How to Write an Obituary

A Guide to Crafting a Meaningful Memorial

By Angela Morrow, RN

When you write an obituary, it’s so that you can announce the news that a loved one has died. Family, friends, former colleagues, and the community will want to know details about the viewing, memorial service, or funeral, and any plans for a burial.

You also may wish to add a summary that personalizes the life and legacy of your loved one, and acknowledges the surviving family members. In some cases, a cause of death and preference for any donations to a health-related or community organization may be included.

This article offers ideas on how to honor a loved one or even write an obituary for yourself ahead of time. Even if you’ve never written an “obit” before, you’ll learn how by following a step-by-step approach.

Planning the Obituary

As you plan your loved one’s obituary (or your own), first check with the funeral home or similar service that’s handling end-of-life arrangements.

These agencies will often help people who need to write an obituary. They may have a guide for obituary writing that’s part of a planning overview. They also may have an online platform where you can place a digital obituary, and invite people to share memories, images, and video.

Some are free, so check with the service provider. With newspapers, call ahead to check on the rates. Expect a charge of $200 to $500 for a “short” obit (often up to 300 words) and up to $1,000 for a “long” one with a photo.

That way, you’ll know how to plan the length of the obituary ahead of time, or make adjustments that align with your loved one’s and family wishes in the space that you’ll have.1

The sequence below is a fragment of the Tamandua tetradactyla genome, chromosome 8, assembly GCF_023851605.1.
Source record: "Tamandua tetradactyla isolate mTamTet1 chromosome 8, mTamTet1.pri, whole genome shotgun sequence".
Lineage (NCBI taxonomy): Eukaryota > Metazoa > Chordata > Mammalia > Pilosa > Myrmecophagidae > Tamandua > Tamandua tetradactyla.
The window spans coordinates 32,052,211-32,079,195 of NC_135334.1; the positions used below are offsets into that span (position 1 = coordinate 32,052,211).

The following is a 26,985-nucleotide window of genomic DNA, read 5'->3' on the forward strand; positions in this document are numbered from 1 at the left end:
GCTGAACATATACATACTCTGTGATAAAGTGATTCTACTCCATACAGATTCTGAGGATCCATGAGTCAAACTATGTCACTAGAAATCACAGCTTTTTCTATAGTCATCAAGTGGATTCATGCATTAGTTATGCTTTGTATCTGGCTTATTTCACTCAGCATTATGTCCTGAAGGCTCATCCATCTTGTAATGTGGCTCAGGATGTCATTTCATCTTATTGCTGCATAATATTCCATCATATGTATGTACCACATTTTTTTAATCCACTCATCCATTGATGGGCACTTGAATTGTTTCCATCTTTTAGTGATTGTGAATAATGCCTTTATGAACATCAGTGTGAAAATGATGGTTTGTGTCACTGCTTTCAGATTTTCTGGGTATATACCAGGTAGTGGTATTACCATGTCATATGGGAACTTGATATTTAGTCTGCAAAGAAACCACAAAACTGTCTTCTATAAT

Writing an Obituary, Step by Step

First, you’ll want to collect the information you need. You also can decide on a family member or friend who will help in the process of writing an obituary.

It may help to ask people who knew your loved one from teams, clubs, or faith-based and community groups to contribute information, alongside those who may have worked with them.

Select your preferred tool, whether you’re writing with pen and paper or on a computer. Many people will want to use a template for an obituary that’s easy to use in digital form, but you can follow this step-by-step approach on paper too.

Basic Obituary Facts

An obituary needs to include key details about your loved one. These basic facts include:

  • The full name of the deceased
  • Their age
  • Where the deceased lived
  • Their date and place of birth
  • The date and place of death
  • The date and cause of death (which the family may wish to withhold)

You’ll start with a basic announcement of the death that clearly states your loved one (name, age, hometown) died. You might add that the death was suddenly, or expected after a long illness, with the time and place of death.

The place can be specific or, if you prefer, you might simply say they were surrounded by family.

Summary of Life

When writing an obituary, you’ll want to include a brief summary of the deceased’s life. This is a way to honor them and the meaning their life held, but also to help other people remember them.

You can be straightforward, moving from one fact to another. You can be more heartfelt, or even humorous. You also may already know what your loved one wanted to include and plan to stay faithful to their ideas.

There really is no “right way” to write an obituary. But most obituaries will next include the person’s birth information, including the place and their parents. It’s common to include their job and career information, if it applies. You may want to add any educational achievements.

A detail or two about their community activities, favorite hobbies, or their faith-community membership would be included here, too. Choose the things that reflect the identity of your loved one and how their life was shared with family and friends.

It’s better to gather “too much” information early on. You can always edit and/or shorten your obituary later.

Family Names in an Obituary

An obituary also focuses on family, both those who died before your loved one and the survivors who are honoring your loss. So you’ll include both living and deceased family members.

If you’ve included the full names of the deceased’s parents earlier, you don’t need to repeat them here. What you’ll want to do is describe the family members in order of the closest relationships.